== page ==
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WHAT TO KNOW ABOUT ABA
(APPLIED BEHAVIOR ANALYSIS)

Applied behavior analysis (ABA) therapy is based on the principles of behavior analysis, a field of psychology dedicated to improving the lives of children and adults with behavioral problems. It is best known for its effectiveness at treating children with autism spectrum disorders (ASD), but some experts also recommend ABA for children and adults with oppositional defiant disorder (OSD), attention-deficit hyperactivity disorder (ADHD), and even behavioral symptoms associated with age-related cognitive decline.

For those looking for “ABA therapy near me,” our company offers patients access to professional teams trained in ABA therapy. Contact our office in Sacramento, California, today to discover how we can take care of your needs.

HOW DOES ABA THERAPY WORK?

ABA therapy works by replacing maladaptive behaviors with more appropriate ones. Unlike its predecessor, behavior modification therapy, which focused exclusively on the eradication of targeted negative behaviors, ABA therapy begins with an in-depth analysis of the function these behaviors serve in the patient’s life.

When a child with ASD starts visiting an ABA therapist, the initial focus is on identifying target behaviors and coming up with a treatment plan to address them. This plan may involve a combination of interventions.

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ABA TECHNIQUES AND PHILOSOPHY

The general philosophy behind applied behavior analysis is that all children, both neurotypical and those with autism, develop behaviors based on what is known as operant conditioning. Saul McLeod defines operant conditioning, initially pioneered by behavioral psychologist B. F. Skinner, as “a method of learning that occurs through rewards and punishment for behavior.” (2) Parents should note, however, that modern ABA therapists don’t use traditional punishments. Instead, they reward desirable behaviors and decreaseaberrant behaviors by withholding rewards.

Therapists have several interventions available to encourage patients to replace maladaptive behaviors with more effective ones. They often use a technique called task analysis to teach patients how to break down difficult to accomplish tasks into a series of adaptive behavioral responses. This can be combined with carefully chosen prompts, which are used as cues to encourage desirable responses, and interventions based on reinforcement, shaping, and chaining.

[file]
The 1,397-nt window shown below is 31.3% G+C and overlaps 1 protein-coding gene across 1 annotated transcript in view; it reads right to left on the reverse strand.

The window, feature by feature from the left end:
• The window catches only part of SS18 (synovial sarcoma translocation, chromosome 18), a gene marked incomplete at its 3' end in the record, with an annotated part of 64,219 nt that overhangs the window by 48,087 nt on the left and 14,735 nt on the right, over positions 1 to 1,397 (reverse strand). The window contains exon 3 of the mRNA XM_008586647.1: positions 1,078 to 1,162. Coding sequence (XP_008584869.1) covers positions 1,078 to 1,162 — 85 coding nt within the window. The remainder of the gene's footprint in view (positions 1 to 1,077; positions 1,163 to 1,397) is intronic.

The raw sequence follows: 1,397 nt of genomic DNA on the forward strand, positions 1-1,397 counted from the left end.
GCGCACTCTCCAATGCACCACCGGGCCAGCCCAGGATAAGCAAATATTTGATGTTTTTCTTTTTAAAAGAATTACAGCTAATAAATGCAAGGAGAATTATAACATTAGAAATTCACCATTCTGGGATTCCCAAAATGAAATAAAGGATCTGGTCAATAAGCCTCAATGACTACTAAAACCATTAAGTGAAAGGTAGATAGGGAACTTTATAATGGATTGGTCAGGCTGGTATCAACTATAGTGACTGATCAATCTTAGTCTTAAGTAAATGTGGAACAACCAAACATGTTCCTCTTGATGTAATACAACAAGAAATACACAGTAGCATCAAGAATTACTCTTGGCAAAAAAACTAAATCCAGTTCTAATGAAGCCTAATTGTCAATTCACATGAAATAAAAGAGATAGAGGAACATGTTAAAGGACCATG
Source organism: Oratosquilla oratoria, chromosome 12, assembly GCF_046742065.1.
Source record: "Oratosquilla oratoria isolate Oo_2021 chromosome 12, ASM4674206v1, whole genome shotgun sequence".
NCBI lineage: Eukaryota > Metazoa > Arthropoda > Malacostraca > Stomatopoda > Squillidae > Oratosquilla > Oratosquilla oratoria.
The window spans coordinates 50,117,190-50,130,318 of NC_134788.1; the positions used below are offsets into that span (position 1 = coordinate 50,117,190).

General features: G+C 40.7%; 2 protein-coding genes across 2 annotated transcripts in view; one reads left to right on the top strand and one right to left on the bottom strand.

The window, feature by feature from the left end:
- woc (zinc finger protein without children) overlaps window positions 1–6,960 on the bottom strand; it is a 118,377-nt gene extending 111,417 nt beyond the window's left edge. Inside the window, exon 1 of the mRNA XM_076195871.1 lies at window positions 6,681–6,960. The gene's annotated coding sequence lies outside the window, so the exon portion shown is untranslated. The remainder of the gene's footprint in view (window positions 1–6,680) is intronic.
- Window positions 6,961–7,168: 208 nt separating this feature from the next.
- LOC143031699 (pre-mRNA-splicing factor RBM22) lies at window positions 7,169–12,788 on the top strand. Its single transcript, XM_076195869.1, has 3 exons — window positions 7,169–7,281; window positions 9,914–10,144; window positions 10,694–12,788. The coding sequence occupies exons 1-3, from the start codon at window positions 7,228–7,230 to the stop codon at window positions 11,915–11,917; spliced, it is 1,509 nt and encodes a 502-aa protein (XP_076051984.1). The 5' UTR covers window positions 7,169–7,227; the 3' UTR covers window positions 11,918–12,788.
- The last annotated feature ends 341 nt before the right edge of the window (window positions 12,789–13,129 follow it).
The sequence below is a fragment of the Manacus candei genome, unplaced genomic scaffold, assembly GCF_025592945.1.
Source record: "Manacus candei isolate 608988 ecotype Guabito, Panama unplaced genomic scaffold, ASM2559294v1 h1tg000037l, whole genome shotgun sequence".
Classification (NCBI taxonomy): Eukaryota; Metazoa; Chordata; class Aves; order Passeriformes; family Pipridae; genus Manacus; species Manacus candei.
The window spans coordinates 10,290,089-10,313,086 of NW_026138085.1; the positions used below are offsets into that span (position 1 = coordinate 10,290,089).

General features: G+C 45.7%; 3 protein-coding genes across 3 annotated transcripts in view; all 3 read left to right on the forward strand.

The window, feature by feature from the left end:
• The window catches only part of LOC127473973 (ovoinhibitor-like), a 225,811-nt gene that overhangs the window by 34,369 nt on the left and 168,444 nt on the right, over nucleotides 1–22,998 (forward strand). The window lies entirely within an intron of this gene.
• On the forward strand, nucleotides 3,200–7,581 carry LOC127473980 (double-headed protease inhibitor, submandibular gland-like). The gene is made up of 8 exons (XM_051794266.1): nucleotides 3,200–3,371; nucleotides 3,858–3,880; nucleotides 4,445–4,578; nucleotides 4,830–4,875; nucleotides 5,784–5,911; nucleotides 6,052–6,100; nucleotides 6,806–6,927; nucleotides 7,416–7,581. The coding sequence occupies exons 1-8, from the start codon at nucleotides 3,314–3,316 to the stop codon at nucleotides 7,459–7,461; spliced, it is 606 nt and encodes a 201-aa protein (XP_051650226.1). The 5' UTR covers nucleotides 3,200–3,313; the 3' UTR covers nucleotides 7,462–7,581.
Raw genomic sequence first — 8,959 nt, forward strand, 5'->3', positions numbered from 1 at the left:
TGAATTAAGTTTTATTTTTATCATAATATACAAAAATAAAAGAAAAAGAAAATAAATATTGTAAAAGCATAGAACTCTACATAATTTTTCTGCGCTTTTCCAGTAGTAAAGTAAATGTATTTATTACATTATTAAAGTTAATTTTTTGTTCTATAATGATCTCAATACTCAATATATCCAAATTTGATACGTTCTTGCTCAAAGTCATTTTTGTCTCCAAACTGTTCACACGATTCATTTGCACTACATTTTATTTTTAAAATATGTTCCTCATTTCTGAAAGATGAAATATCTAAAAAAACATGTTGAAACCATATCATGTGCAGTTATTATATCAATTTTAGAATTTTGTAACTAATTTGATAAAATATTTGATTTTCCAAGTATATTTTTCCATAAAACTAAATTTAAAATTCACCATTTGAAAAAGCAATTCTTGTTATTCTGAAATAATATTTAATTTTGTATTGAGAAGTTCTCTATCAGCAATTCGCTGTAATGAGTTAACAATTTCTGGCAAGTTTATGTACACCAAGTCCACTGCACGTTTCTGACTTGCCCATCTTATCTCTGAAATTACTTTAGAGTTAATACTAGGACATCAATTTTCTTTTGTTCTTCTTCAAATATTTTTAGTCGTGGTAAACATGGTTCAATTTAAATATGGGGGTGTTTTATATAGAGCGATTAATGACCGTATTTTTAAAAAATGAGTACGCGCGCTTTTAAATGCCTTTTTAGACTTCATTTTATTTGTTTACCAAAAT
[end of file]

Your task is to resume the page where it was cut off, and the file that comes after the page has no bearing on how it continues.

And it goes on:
IS THERE EVIDENCE THAT ABA THERAPY WORKS?

Many parents wonder if there is evidence that ABA therapy works. Skinner, the initial pioneer of behavioral therapy, was one of the first psychologists to take a truly scientific approach to understanding human behavior. It should come as no surprise that the modern interventions that have stemmed from his initial research are based on empirically verifiable procedures and results.

Parents looking for proof that ABA works can read up on the following studies:

  • A paper published in Pediatrics in 2007 titled “Management of children with autism spectrum disorders” showed that children with ASD who receive this form of treatment measure higher than their peers on scales of adaptive behavior, social behavior, language, academic performance, and IQ.
  • Researchers from the MIND institute published a clinical report titled “Evidence-based comprehensive treatments for early autism” in the Journal of Clinical Child and Adolescent Psychology in 2008 that indicated that young children with ASD showed improvements in intellectual performance after undergoing one type of ABA therapy known as the Lovaas technique.
  • A 2009 literature review published in 2009 in the journal Research in Developmental Disabilities concluded that ABA can enhance global functioning in preschool-aged children with autism.
  • A meta-analysis published in the Journal of Autism Development Disorder in the same year showed that early intensive behavioral interventions based on ABA increased IQ, language and adaptive behavior.

These are just a few examples out of many. The bottom line is that applied behavior analysis is not only a proven method for positively improving behavior, but that it has also been proven effective as a treatment for young children with ASD.